58

It is perfectly normal to accept or reject the receipt if that is asked. It is slightly impolite to reject a receipt if it has been printed and handed out, since this slows the checkout line for everybody and since the sales clerk may not have a waste basket nearby.

  • The shop is always required to keep records for tax purposes. Generally that means printing a receipt on a cash register which logs every transaction. These records don't include the printout for the customer because that would normally leave with the customer.
  • The customer may be required to keep records for tax purposes, e.g. if the expense becomes a deductable business expense.
  • Keeping the receipt would also provide clarity if there are accusations of shoplifting, but receipts are not the only way to resolve such a question. Just one of the most convienient.
  • Having the receipt may be necessary if the customer wants to complain about having gotten wrong change.
  • The receipt may be required for warranty claims.

So the customer can ditch the receipt immediately. Inconsiderate people may drop it on the sidewalk, so shops may ask routinely "do you want that" and drop it in a waste paper bin if not. I believe there are some models of cash register which can bypass the printing for the customer, while making all required records.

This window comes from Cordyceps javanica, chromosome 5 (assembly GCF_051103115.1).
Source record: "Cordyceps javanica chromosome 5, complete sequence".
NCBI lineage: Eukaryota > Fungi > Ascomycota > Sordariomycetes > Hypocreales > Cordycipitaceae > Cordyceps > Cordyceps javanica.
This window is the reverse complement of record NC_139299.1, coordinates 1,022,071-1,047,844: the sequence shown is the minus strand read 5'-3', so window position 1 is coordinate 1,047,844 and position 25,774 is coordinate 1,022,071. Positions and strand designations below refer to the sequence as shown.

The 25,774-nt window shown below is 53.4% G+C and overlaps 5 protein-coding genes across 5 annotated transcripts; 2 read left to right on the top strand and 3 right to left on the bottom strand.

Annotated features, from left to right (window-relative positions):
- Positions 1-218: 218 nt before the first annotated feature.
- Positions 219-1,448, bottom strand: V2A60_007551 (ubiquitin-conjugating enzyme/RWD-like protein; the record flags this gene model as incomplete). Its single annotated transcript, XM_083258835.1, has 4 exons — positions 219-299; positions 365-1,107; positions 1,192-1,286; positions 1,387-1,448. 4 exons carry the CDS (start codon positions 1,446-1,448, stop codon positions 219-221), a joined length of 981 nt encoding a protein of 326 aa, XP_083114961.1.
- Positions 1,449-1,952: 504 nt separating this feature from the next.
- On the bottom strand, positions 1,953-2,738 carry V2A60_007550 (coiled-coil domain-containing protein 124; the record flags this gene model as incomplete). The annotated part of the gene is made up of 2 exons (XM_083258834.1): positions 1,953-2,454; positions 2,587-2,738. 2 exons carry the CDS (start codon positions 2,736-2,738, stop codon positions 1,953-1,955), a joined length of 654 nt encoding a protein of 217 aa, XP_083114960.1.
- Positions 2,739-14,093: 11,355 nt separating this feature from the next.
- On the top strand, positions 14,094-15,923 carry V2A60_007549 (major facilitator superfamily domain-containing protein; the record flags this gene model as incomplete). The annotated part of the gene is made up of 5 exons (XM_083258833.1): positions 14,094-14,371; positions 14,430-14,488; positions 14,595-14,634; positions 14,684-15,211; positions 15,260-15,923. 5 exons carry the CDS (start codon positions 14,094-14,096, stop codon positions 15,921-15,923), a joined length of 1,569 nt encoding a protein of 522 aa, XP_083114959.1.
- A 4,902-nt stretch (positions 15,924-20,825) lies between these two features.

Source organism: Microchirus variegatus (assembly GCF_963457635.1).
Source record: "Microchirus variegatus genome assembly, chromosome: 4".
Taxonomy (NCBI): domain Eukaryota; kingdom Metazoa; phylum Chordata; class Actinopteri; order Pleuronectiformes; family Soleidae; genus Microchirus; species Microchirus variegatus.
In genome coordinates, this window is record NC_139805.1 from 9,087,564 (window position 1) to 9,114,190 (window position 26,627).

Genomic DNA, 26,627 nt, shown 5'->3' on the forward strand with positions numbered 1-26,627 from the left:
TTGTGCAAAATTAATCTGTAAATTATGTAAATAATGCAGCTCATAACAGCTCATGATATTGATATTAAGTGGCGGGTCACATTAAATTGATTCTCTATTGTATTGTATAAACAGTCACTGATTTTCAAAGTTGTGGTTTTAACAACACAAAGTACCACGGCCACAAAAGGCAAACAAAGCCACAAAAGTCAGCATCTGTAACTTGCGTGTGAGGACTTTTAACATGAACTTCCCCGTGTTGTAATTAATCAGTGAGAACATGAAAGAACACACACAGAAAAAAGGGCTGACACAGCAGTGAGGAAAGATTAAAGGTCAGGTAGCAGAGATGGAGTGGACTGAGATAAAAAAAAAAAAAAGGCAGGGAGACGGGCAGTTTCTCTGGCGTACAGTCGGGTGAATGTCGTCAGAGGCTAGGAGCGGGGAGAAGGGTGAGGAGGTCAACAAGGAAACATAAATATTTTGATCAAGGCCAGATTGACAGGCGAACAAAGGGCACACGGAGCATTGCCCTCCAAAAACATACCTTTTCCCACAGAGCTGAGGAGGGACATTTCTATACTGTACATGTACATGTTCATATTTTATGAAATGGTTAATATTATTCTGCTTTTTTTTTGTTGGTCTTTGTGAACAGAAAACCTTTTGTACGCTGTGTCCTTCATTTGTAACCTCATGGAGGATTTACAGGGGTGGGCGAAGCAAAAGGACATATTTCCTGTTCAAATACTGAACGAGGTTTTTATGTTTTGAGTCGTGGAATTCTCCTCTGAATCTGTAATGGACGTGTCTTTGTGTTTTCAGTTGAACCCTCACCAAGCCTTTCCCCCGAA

• 33
    Yes, fortunately there are grocery stores which only print upon confirmation and thus reduce waste. – ComFreek Apr 22 at 8:37
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    The issue with printing on demand is the time. For one they have to wait for the customer to respond and only after can start handling the next customer. Secondly when doing a bigger weekend sopping with many items printing it can take some notable amount of time. If printed while registering that however is no issue. I have seen multiple shops returning to print by default as apparently a notable amount of people want to have it. (I sometimes ask for it, when i have the impression they scanned wrongly, as checking the receipt is simpler than arguing - especially as I'm wrong most of the time) – johannes Apr 22 at 19:50